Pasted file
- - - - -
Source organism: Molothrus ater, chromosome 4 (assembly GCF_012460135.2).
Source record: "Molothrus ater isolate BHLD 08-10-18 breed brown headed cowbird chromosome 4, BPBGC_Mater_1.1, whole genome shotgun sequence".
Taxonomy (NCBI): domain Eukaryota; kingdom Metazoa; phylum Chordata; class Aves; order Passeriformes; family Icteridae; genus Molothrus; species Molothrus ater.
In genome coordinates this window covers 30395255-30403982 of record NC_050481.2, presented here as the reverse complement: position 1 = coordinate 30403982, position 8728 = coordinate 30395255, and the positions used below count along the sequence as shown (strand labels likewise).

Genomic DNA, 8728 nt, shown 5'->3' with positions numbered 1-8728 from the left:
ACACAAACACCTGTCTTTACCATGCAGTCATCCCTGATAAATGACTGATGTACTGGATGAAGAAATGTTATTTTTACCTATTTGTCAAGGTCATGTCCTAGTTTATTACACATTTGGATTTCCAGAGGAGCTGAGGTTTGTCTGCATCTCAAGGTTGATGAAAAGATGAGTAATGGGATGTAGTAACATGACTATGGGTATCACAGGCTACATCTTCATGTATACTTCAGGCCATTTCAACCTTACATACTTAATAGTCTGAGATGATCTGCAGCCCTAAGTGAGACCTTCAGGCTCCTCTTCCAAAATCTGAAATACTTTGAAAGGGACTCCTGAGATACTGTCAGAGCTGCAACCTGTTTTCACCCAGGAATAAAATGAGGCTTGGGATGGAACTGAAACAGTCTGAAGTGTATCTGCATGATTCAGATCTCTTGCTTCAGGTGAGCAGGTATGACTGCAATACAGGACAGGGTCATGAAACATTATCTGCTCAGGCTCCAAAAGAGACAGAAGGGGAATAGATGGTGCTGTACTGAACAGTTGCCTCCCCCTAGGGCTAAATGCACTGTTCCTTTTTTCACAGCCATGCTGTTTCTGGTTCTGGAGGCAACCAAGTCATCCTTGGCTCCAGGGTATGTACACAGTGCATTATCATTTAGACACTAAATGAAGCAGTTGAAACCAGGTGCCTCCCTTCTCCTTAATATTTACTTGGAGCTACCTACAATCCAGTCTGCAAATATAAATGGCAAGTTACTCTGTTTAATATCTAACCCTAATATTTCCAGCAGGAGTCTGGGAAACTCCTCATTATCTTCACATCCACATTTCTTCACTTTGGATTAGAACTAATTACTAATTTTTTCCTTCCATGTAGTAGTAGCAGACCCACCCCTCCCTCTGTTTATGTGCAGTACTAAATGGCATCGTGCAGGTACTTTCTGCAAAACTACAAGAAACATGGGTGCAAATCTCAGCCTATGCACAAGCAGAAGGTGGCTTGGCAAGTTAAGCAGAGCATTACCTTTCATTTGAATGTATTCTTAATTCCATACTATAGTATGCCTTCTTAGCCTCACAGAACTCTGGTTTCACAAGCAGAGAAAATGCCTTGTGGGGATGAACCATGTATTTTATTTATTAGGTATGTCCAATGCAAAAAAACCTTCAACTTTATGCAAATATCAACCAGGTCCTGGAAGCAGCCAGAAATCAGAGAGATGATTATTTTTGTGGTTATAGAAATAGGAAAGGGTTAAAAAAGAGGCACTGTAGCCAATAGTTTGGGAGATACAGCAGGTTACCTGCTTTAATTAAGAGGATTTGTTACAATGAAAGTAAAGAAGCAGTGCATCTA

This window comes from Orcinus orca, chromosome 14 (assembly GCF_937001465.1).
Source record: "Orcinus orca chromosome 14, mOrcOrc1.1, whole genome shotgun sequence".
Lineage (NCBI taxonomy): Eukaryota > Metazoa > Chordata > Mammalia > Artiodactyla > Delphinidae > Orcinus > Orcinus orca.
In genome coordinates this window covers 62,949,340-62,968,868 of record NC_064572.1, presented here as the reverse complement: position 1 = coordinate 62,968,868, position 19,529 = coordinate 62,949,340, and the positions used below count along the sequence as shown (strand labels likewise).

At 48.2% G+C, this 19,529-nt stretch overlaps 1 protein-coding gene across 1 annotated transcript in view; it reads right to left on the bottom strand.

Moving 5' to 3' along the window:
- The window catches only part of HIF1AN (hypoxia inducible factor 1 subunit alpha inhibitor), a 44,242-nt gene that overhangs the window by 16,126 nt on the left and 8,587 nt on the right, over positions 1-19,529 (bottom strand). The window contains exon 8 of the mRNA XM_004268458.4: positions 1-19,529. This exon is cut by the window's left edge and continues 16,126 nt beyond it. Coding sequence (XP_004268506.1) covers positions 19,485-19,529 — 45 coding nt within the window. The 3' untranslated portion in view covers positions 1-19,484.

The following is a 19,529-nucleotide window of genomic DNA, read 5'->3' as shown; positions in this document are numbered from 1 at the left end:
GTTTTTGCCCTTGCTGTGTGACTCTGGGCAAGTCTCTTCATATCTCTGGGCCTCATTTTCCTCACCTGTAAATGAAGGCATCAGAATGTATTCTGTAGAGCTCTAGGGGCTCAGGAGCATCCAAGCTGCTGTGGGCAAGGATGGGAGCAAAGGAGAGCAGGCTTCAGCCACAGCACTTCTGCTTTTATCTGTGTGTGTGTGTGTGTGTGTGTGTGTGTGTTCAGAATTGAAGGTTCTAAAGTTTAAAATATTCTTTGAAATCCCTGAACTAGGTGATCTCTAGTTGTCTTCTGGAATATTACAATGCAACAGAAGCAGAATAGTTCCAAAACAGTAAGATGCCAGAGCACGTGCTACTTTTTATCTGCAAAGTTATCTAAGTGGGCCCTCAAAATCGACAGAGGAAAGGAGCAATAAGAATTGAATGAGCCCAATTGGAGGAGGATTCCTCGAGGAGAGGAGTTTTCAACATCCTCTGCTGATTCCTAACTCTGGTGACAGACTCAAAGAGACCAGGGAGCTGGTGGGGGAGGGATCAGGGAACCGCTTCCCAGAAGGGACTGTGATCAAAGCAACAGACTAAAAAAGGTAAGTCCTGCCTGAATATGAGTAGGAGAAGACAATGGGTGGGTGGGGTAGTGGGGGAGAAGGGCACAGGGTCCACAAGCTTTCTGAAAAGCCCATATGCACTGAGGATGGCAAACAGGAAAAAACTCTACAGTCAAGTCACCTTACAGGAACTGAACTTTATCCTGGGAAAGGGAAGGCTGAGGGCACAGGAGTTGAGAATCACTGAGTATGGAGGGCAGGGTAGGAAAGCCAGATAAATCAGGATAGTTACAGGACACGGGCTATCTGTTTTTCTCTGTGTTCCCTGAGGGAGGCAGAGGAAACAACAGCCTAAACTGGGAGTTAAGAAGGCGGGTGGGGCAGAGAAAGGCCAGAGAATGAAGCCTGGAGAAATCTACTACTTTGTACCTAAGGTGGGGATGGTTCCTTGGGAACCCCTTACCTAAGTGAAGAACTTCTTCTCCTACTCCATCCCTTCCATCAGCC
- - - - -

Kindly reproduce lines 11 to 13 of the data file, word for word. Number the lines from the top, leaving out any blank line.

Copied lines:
At 48.2% G+C, this 19,529-nt stretch overlaps 1 protein-coding gene across 1 annotated transcript in view; it reads right to left on the bottom strand.

Moving 5' to 3' along the window:
- The window catches only part of HIF1AN (hypoxia inducible factor 1 subunit alpha inhibitor), a 44,242-nt gene that overhangs the window by 16,126 nt on the left and 8,587 nt on the right, over positions 1-19,529 (bottom strand). The window contains exon 8 of the mRNA XM_004268458.4: positions 1-19,529. This exon is cut by the window's left edge and continues 16,126 nt beyond it. Coding sequence (XP_004268506.1) covers positions 19,485-19,529 — 45 coding nt within the window. The 3' untranslated portion in view covers positions 1-19,484.